Wednesday, February 3, 2010

Education miniconf at LCA2010

I've recently returned from - one of the world's truly great geekfests. It's a fun filled week of freedom focussed technopeople sharing what they know and what they want to know, solving issues and uncovering new ones. The first two days are filled with miniconfs. I spent most of day 2 at the Education miniconf run by Tabitha Roder

I was running a little late due to the magnetic lure of the hallway track, but did manage to sit down and be totally inspired by Mark Osborne, Deputy Principal of Albany Senior High School. They've chosen to use Free and Open Source Software throughout the school because it matches the learning philosophy and ethos they're trying to develop. This is a new school, doing things differently, and whilst many are saying Mark's mission is a brave one, from my perspective it just seems natural. I'm very much looking forward to staying tuned to their new frequency.

Maksim Lim spoke about the Art Education program at the National Gallery of Victoria and their choice to use Open Standards and Open Tools to create and deliver online resources, and the impact of working directly with students and teachers. I found this very interesting, and hope to catch up with Maksim in Melbourne to learn more.

Next up was Walter Bender, skyping it in, but continuing to inspire and provoke. The sugarlabs project simply blows my mind. Walter demonstrated a matching game where he showed the power of demonstrating concepts through comparison. But then he took it a step further and showed us how to modify that game, and add in Mayan mathematics. I'm newly inspired to dig out my OLPC, fire up Sugar on a Stick, and get into it again. See Walter's slides on slideshare
The New Zealand volunteers then followed up by providing handouts to help us start hacking on the code ourselves.

I came back after lunch to hear from Chris Cormack about the Koha Integrated Library System . This project has been around for a while now, and has survived some governance ups and downs to prove the resilience of making source code available under an open license. Community development, and management is important, but the freedom to use and modify the code is the ultimate insurance. Koha has made some impressive strides. I'm surprised it's not more widely used in Australian schools. I'll be spreading the word to try and change that.''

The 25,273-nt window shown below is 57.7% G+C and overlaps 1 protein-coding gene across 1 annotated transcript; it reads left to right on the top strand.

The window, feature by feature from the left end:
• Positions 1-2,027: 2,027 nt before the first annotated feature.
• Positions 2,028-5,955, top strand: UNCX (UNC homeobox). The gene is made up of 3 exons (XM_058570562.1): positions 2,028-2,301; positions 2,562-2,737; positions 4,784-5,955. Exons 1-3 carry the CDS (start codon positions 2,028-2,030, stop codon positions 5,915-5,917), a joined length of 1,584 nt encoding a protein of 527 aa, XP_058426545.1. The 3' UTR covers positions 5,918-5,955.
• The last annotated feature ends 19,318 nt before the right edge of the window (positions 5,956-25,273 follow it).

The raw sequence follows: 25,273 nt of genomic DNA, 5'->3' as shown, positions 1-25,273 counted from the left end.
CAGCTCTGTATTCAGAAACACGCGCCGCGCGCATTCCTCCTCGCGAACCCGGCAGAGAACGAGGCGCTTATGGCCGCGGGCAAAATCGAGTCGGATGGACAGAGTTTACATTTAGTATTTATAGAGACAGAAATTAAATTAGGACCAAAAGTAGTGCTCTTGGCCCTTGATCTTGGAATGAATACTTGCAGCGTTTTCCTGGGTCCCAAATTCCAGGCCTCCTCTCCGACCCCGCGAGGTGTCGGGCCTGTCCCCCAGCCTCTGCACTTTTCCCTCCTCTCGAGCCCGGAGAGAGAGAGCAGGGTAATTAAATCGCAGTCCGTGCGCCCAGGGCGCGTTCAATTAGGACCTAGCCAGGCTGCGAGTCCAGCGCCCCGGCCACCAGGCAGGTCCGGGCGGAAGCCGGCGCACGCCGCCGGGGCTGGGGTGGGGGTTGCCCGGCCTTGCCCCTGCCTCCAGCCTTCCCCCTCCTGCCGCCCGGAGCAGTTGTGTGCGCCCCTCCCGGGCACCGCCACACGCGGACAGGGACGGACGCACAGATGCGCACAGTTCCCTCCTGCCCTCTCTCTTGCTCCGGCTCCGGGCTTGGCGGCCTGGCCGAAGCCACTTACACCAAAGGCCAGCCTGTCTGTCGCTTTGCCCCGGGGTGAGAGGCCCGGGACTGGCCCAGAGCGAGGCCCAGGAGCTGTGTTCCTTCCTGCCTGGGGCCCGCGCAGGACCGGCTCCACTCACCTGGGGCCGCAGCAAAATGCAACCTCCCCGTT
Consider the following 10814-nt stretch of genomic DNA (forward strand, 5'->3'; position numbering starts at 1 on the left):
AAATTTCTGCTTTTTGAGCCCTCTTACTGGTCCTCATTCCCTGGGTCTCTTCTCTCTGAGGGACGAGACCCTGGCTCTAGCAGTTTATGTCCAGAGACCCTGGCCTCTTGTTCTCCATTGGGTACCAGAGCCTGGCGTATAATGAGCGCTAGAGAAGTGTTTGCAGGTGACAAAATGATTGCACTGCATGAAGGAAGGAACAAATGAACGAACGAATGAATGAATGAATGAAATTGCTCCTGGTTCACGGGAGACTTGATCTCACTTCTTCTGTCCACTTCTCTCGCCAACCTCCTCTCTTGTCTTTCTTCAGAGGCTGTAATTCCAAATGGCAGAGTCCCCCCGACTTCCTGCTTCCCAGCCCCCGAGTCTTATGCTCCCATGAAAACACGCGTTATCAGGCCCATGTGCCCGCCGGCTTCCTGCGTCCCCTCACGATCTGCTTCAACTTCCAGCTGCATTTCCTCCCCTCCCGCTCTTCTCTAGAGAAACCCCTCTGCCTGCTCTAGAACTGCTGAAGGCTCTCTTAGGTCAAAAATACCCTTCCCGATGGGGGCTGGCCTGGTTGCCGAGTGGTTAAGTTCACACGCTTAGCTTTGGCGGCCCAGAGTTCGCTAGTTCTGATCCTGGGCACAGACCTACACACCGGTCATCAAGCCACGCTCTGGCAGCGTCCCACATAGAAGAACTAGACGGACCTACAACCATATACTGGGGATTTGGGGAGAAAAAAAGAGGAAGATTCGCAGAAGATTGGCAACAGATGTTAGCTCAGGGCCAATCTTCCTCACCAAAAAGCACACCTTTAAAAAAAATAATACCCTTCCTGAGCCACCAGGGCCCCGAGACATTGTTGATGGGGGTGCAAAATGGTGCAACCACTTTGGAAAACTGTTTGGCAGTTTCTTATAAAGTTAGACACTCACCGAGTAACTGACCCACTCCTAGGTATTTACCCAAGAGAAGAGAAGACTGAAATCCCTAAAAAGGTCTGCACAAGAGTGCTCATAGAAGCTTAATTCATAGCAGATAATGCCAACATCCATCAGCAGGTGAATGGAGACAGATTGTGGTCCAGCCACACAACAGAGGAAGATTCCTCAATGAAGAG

I was really keen to hear more about IBMs kidsmart project from Carl Klitscher and hear about how they're using open source apps on a windows platform, and the training and pedagogy discoveries they've made over the past six years.
Next up was a real change of pace with Ashley Maher speaking of his experiences teaching Software Engineering using FOSS tools and community. Much of what Ashley covered was later mirrord by Dr Tridgell and Bob Edwards in the main conference. This is an important area for the future of software development, and FOSS community development.

I think I hit brain meltdown shortly after the start of the moodle features workshop and didn't get much out of it or the rest of the afternoon. Which is a shame. Whilst the Mahara session probably would have gone over my head anyway, as it was squarely aimed at developers, I am very sorry to have missed Jacinta Richardson's session on Structuring a multi-day training course, so perhaps I'll have to convince her to re-present it at one of the many Melbourne geek gatherings we frequent. The final session of the day by John Graves was on voice and vision interaction for educational applications.

Tabitha - you did an amazing job. What a great day.

The education miniconf is a perennial favourite at - which heads to Brisbane in 2011 - so if you're a passionate educator doing great stuff with Free and Open Source Software you might want to think about putting this in your diary. It's an unparalleled opportunity to meet with and share with your peers, and with the developers of your favourite tools.

No comments:

Post a Comment

What do you think?